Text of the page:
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Cambodian Gov’t Unperturbed by U.S. Lawmakers’ Call for Targeted Sanctions


Local security personnel guards confiscate a loudspeaker from a protester during a protest to mark the 29th anniversary of the Paris Peace Accord in front of the US embassy in Phnom Penh on October 23, 2020. (Photo by TANG CHHIN Sothy/AFP)

Government officials dismissed a call made by U.S. lawmakers, to review Cambodia’s privileged trade access and for targeted sanctions, as repetitive and the personal opinion of some American politicians.

A group of eight U.S. senators and representatives sent a letter to Secretary of State Mike Pompeo directing his attention to the worsening human rights situation in Cambodia and the recent arrests of youth, environmental, and opposition activists.

The letter released November 16, said that Prime Minister Hun Sen was not responding to U.S concerns and that the Treasury Department should be used to impose sanctions under the Global Magnitksy Act against senior government and security officials.

It also recommended a review of Cambodia’s access to the Generalized Scheme of Preferences trade privileges, which currently aids Cambodian travel goods exports. Travel goods exports reached $1 billion last year.

“It is now clear that only strong pressure is likely to change the behavior of the Cambodian government,” the letter reads. “We urge you to act because Hun Sen and the ruling CPP are no longer responding to ordinary diplomatic engagement.”

The letter was signed by Senator Elizabeth Warren, Senator Edward J. Markey, Congressman Ted Yoho, and Congressman Alan Lowenthal, and four others.

Government spokesperson Phay Siphan said the U.S. politicians were being “repetitive” in their letter, but directed further queries to the Foreign Ministry.

“This is nothing new from those lawmakers. But to delve deeper, please contact the Ministry of Foreign Affairs. This is beyond my work,” he said.

Koy Kuong, a spokesperson for the Ministry of Foreign Affairs, could not be reached for comment on Wednesday.

The letter accused Hun Sen of using “violence, intimidation, censorship and corruption” to maintain his hold on power and that the Cambodian People’s Party had dropped all pretenses when it got the Supreme Court to dissolve the opposition Cambodian National Rescue Party.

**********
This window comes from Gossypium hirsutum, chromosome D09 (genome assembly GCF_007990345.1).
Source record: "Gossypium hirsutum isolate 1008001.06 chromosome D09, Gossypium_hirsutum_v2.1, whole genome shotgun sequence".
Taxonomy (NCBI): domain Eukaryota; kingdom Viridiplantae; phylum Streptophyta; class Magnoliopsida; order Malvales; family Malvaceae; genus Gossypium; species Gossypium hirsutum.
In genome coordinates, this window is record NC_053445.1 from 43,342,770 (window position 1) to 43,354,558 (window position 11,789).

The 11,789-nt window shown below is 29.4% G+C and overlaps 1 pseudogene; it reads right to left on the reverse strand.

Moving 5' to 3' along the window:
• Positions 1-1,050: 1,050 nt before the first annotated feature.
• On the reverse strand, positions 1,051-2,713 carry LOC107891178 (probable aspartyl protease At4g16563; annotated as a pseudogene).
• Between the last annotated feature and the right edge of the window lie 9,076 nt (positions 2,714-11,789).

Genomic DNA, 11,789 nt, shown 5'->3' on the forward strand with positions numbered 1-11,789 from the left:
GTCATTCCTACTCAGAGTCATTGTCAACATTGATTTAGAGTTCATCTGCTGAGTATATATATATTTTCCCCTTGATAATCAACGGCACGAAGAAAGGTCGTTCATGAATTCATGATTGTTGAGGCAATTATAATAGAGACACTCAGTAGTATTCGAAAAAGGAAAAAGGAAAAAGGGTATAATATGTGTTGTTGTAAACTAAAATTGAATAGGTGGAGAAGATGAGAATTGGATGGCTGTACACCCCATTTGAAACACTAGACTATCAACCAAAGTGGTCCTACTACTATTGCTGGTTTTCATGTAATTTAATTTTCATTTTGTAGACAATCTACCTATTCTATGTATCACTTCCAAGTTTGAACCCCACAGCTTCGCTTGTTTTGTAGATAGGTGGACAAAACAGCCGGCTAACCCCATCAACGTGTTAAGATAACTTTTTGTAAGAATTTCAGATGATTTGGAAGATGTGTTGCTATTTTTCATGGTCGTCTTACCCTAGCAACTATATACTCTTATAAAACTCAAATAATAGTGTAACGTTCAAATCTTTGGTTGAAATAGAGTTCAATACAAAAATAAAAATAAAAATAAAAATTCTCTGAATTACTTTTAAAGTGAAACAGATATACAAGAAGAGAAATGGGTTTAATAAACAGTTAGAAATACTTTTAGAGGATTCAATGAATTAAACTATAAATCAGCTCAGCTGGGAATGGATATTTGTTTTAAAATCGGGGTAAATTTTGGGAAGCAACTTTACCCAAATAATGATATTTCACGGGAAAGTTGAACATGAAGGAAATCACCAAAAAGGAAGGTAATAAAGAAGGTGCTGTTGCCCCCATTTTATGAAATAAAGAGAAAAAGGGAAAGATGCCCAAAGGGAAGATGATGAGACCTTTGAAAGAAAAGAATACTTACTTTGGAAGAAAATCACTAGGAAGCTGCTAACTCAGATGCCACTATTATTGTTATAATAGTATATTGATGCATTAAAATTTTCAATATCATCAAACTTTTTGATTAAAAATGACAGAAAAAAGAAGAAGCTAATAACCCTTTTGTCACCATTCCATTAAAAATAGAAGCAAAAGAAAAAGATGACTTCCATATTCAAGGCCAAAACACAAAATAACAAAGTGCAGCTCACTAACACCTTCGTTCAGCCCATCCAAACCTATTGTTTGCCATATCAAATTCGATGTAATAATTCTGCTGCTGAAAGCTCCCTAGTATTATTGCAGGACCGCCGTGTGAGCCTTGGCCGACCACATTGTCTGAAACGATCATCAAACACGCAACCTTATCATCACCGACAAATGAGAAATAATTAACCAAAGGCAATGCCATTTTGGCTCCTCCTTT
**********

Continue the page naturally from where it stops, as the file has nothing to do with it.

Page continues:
Supporters of Rong Chhun, leader of the Cambodian Confederation of Unions hold placards as local security personnel guard during a protest in front of Phnom Penh municipal court on August 1, 2020. Cambodia police have arrested Rong Chhun, a prominent union leader for alleged incitement over the country's disputed border with Vietnam, they said August 1, the latest crackdown against opposition voices in the kingdom. (Photo by TANG CHHIN Sothy/AFP)
Supporters of Rong Chhun, leader of the Cambodian Confederation of Unions hold placards as local security personnel guard during a protest in front of Phnom Penh municipal court on August 1, 2020. Cambodia police have arrested Rong Chhun, a prominent union leader for alleged incitement over the country's disputed border with Vietnam, they said August 1, the latest crackdown against opposition voices in the kingdom. (Photo by TANG CHHIN Sothy/AFP)

The letter also lists several arrests linked to the detention of prominent unionist Rong Chhun, who was charged with incitement for his comments on the contentious border demarcation issue. It lists the arrest of activists from the environmental movement Mother Nature-- two rappers detained for allegedly provocative lyrics, and CNRP-linked arrests.

Chin Malin, a Justice Ministry spokesperson, said the contents of the letter were the personal opinions of the eight U.S. politicians, accusing them of characterizing events and arrests from the perspective of the CNRP.

“This is the opinions of the U.S. lawmakers and senators who have been in contact with the opposition and are using the image of human rights and democracy as an excuse to protect their clique,” he said.

Senator Ed J. Markey took to Twitter to reiterate the use of the Global Magnitsky Act against senior CPP officials who had cracked down on the opposition and free speech.

The Global Magnitsky Act targeted sanctions have been previously used against the Prime Minister Bodyguard Unit head Hing Bun Heang, logging tycoon Try Pheap, and influential general Kun Kim. In September, the U.S. Treasury Department sanctioned the Chinese-owned Union Development Group for human rights violations linked to its Dara Sakor tourism development project in Koh Kong province.

CPP Senator Sok Eysan said prior sanctions under the Global Magnitsky Act had not affected the government’s outlook or its sovereignty.

“Whatever the action they want to take such as the use of the Magnitsky Act...it's up to them. What has been the result so far of these sanctions on CPP or government officials?” Eysan said.

U.S. Embassy Spokesperson Chad Roedemeier did not comment on the letter and instead directed reporters to a Facebook post on the embassy’s page, where it expressed concern over the recent arrests and crackdown on fundamental rights.

“We urge authorities to protect these freedoms, as enshrined in Cambodia's constitution, and to take meaningful steps to reopen civic and political space in the lead up to 2022 commune elections and 2023 national elections” the post reads.

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